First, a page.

8 items from 2015
Last year, Tyrant didn't bring in very good ratings but the FX execs decided to give it more time and renewed the show for a second season. Will the numbers get better in season two? How long will the cable channel remain patient if they don't? Will the drama be cancelled or renewed for a third season? Stay tuned.
Tyrant revolves around the youngest son of a dictator who returns to his war-torn country in the Middle-East with his American family. This season, the drama's cast includes Adam Rayner, Jennifer Finnigan, Ashraf Barhom, Moran Atias, Alice Krige, Alexander Karim, Cameron Gharaee, and Sybilla Deen.
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The biggest criticism of Tyrant's first season was the casting of Adam Rayner, a quite white British actor, in the role of Bassam Al-Fayeed, the Americanized, self-banished scion of President Al-Fayeed (Nasser Faris), the ruler of the fictional Middle-Eastern nation of Abbudin. Not only did Rayner's ... let's call it "pretty" appearance highlight the show's more irksome and flat melodramatic passages, but next to the Galilee-born Ashraf Barhom, who plays Bassam's wildly sadistic, power-obsessed brother Jamal, blue-eyed Rayner seemed simply not to belong in the frame with actors who, for lack of a better phrase, look the part. There's a part of me, however, that has always suspected that this casting was less the work of opportunistic producers who were scared to put anyone but a white male in the lead, and more an expressionistic touch, a way of palpably underlining Bassam's inherent Western attitude and philosophies amidst a world bent on strict traditionalism, »
- Chris Cabin
VideosWatch the Trailer for Tyrant Season 2
As Season 1 drew to a close, Barry conspired with the U.S. government to stage a coup and thus keep his wicked brother Jamal (Ashraf Barhom) out of power. That… didn’t go so well. Instead, Jamal got wind of the plot and had his bro arrested, and now must decide whether or not to proceed with an execution.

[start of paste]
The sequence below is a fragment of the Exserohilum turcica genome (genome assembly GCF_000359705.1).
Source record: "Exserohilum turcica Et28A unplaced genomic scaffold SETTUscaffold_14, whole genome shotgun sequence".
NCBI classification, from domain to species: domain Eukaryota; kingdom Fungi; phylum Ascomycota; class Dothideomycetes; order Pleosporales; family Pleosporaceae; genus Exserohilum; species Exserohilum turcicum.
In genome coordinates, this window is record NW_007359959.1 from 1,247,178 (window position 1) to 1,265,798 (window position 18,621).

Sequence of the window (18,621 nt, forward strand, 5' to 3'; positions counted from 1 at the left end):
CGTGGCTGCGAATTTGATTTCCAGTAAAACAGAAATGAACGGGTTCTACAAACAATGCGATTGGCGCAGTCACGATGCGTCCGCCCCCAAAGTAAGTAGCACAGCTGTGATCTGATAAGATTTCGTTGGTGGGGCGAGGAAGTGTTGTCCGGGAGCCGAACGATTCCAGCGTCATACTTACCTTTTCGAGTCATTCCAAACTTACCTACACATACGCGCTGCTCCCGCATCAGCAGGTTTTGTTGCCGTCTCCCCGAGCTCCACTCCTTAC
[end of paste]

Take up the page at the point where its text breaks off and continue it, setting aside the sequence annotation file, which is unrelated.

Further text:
In the above »
The quagmire of the Middle East appeared to engulf the first season of “Tyrant,” an FX drama that dropped an expatriate and his absurdly dense American family into the turmoil of his fictional native country. The new episodes, however, reflect a fairly impressive turnaround, significantly diminishing, if not wholly expunging, much of the stupidity, while echoing real-life events in provocative ways. Still not a great show, this project from Gideon Raff and Howard Gordon suddenly exhibits the potential to become a fairly entertaining one, with the disclaimer that the terrain still contains an abundance of storytelling sand traps.
Lest anyone forget the events of season one, pediatrician Barry Al-Fayeed (Adam Rayner) returned to his birthplace of Abbudin for a family wedding, bringing along his wife (Jennifer Finnegan) and two clueless children (Noah Silver, Anne Winters), who were apparently raised without the benefit of books or cable news. When Barry’s father, »
- Brian Lowry
Three episodes were provided for reviewing purposes prior to broadcast.